This project will contribute to the national need for well-educated scientists, mathematicians, engineers, and technicians by supporting the retention and graduation of high-achieving, low-income students with demonstrated financial need at the Pennsylvania State University – Harrisburg Campus, a public, four-year institution of higher education. Over its six-year duration, this project will fund scholarships to 30 full time students who are pursuing bachelor's degrees in one of several areas. These include degrees in Biology, Civil Engineering, Computer Science, Electrical Engineering, Mathematical Sciences, Mechanical Engineering, (General) Science, and Structural Design and Construction. Three cohorts of ten students each will receive support during their first year at Penn State- Harrisburg and will receive four years of scholarships. Low-income, first-generation students experience several challenges when attending institutions of higher education. Some challenges include higher levels of stress, lower levels of life satisfaction, decreased sense of belonging, and lack of interest in STEM fields. These factors may influence students' persistence in continuing in their majors. This project aims to examine how a series of interrelated project components foster the STEM scholars' persistence related to academic interest, positive attitude, the rigor of the STEM program, and commitment to the STEM program. Additionally, the project will generate knowledge about how institutions can create a series of integrated and interdisciplinary supportive structures that promote STEM students' persistence throughout undergraduate degree seeking, enhancing the learning opportunities for all current and potential STEM students. The project supports NSF's mission to promote diverse, equitable, and inclusive participation in STEM programs. The project will include various robust recruitment strategies and attention to retention through the interdisciplinary engagement of peers, STEM faculty, and representatives from the career fields to foster students' engagement in social and academic experiences. This will include a particular focus on seminars that attend to scholars' socio-emotional needs.
The overall goal of this project is to increase STEM degree completion of low-income, high-achieving undergraduates with demonstrated financial need. Using Prenzel's Persistence of Interest model, the project objectives include: (i) increasing the number of diverse, low-income, academically talented students who enroll in and graduate from Penn State-Harrisburg STEM undergraduate programs; (ii) contributing to the workforce in STEM frontier areas; (iii) implementing curricular and supportive activities that promote scholars' persistence in STEM programs; (iv) identifying factors that, from those curricular and supportive activities, contribute to scholars' persistence to remain in STEM undergraduate programs and successfully graduate; and disseminating knowledge about the role of the STEM components in promoting persistence in undergraduate STEM programs. The interrelated STEM components include scholar support, team-based cohorts, and engagement activities. The structured Multi-Level mentoring and implementation of Scholars Persisting in Academic (SPA) Seminars are two core components of this project. The SPA Seminars are intended to alleviate the stress and anxiety that low-income students experience when taking challenging courses in STEM. Another projecs component is the broader participation of local industry, such as providing internships and mentoring scholars, to accomplish these goals. Sample project deliverables include an industry mentoring plan, sample team-based Calculus modules, scholar research or internship products, and evaluation results. It is anticipated that the lessons learned from applying the persistence framework with the STEM components will enhance the retention and graduation rates of low-income, academically talented students at other institutions. Findings will be disseminated through regional channels for publicly funded four-year institutions, with a focus on how to best gather and present pertinent information needed for widespread adoption. This project is funded by NSF's Scholarships in Science, Technology, Engineering, and Mathematics program, which seeks to increase the number of low-income academically talented students with demonstrated financial need who earn degrees in STEM fields. It also aims to improve the education of future STEM workers, and to generate knowledge about academic success, retention, transfer, graduation, and academic/career pathways of low-income students.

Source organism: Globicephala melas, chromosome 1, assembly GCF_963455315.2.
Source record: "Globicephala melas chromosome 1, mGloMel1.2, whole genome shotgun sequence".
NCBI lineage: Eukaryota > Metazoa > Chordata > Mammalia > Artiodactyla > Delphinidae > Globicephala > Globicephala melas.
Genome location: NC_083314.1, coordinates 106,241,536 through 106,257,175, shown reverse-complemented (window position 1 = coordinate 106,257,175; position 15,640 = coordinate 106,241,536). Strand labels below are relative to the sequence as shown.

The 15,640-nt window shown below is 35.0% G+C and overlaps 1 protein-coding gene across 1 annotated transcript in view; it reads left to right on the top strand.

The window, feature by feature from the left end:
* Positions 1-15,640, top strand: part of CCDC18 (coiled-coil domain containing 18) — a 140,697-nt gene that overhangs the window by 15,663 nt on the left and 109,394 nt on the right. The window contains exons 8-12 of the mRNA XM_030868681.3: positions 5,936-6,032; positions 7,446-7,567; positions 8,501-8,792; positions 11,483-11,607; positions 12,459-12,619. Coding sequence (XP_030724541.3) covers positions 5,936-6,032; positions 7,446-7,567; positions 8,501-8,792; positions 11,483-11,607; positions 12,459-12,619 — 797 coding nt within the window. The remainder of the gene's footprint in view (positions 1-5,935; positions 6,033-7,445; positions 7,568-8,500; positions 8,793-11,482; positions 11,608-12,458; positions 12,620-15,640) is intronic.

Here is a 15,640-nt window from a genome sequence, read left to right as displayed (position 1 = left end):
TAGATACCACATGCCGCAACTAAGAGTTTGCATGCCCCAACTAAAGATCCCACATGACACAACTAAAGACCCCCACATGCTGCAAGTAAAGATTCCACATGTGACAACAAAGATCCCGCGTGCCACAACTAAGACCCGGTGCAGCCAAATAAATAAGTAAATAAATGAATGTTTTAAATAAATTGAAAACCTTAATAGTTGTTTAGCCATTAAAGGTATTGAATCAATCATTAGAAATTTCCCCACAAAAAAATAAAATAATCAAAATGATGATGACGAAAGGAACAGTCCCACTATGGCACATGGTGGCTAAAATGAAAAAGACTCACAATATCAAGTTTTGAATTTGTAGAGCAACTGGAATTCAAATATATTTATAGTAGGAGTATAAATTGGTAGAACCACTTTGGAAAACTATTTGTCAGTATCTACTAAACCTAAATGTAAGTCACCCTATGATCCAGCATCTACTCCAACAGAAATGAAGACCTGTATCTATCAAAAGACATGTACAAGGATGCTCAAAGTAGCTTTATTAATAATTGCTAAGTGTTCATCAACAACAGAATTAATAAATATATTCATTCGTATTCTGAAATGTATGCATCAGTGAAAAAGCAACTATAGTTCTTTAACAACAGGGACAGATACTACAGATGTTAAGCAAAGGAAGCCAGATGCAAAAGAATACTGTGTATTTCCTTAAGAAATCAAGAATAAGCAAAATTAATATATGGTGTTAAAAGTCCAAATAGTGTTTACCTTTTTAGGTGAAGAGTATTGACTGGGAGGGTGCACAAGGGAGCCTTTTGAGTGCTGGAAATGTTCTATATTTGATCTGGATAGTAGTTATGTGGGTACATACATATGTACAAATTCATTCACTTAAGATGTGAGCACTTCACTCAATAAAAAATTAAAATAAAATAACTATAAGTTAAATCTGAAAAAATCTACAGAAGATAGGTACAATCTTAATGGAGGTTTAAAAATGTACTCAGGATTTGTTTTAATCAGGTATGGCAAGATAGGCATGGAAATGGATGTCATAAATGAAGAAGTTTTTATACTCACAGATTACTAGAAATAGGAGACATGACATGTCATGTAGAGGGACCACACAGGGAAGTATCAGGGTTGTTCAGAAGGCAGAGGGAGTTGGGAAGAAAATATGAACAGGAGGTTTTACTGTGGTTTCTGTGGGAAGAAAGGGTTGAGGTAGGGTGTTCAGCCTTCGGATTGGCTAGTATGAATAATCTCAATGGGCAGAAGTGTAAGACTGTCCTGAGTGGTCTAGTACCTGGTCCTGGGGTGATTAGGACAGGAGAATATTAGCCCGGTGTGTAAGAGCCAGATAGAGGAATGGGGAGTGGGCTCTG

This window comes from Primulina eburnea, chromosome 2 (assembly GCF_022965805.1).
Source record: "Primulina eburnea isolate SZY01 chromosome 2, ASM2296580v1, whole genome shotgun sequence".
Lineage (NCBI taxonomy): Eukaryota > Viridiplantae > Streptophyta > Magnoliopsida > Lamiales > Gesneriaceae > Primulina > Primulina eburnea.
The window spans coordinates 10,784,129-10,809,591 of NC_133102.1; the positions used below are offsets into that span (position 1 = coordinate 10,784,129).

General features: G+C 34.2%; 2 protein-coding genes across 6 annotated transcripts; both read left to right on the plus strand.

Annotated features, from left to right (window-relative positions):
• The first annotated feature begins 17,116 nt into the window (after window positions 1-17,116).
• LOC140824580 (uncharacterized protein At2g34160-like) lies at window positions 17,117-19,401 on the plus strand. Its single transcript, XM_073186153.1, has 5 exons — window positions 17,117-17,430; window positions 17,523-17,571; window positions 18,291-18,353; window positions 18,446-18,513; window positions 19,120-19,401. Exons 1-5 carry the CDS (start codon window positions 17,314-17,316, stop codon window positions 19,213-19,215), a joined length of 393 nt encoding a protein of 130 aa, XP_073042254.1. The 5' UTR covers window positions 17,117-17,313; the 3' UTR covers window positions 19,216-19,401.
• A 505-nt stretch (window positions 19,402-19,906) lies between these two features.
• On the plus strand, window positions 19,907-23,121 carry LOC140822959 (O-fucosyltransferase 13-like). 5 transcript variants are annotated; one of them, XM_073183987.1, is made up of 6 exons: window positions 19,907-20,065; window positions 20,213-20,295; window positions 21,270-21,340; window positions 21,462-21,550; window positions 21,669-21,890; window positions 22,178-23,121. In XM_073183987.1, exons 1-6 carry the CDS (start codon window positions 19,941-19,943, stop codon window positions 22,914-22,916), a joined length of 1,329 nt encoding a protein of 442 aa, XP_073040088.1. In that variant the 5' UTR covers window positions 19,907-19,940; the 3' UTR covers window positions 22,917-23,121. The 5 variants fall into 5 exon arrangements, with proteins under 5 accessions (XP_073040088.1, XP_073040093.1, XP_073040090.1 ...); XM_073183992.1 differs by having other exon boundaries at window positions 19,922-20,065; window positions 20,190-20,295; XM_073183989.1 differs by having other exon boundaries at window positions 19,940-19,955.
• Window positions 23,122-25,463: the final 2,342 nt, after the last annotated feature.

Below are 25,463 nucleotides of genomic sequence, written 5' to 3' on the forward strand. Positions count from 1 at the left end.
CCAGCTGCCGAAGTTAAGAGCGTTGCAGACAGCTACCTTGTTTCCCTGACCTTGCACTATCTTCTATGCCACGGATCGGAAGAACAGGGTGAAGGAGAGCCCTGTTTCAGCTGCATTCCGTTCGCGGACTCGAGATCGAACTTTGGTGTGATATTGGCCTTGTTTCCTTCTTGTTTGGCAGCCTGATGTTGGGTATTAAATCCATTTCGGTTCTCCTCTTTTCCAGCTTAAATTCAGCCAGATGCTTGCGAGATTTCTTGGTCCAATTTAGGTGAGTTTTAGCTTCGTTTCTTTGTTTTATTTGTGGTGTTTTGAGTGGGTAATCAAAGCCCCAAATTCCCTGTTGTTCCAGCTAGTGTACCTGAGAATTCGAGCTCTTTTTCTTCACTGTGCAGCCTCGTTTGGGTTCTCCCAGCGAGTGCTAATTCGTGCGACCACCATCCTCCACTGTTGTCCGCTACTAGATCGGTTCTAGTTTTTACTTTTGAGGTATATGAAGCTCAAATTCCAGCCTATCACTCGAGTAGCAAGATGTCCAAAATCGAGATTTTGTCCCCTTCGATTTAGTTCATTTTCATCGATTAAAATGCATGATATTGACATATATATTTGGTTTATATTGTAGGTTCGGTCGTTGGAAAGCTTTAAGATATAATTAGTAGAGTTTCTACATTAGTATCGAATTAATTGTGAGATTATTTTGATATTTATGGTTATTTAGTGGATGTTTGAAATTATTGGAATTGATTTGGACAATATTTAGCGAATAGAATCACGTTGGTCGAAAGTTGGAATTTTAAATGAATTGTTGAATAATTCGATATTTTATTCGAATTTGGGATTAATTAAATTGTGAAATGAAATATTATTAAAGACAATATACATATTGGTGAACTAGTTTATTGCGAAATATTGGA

This award reflects NSF's statutory mission and has been deemed worthy of support through evaluation using the Foundation's intellectual merit and broader impacts review criteria.
|Effective start/end date
|2/1/22 → 1/31/28
- National Science Foundation: $1,500,000.00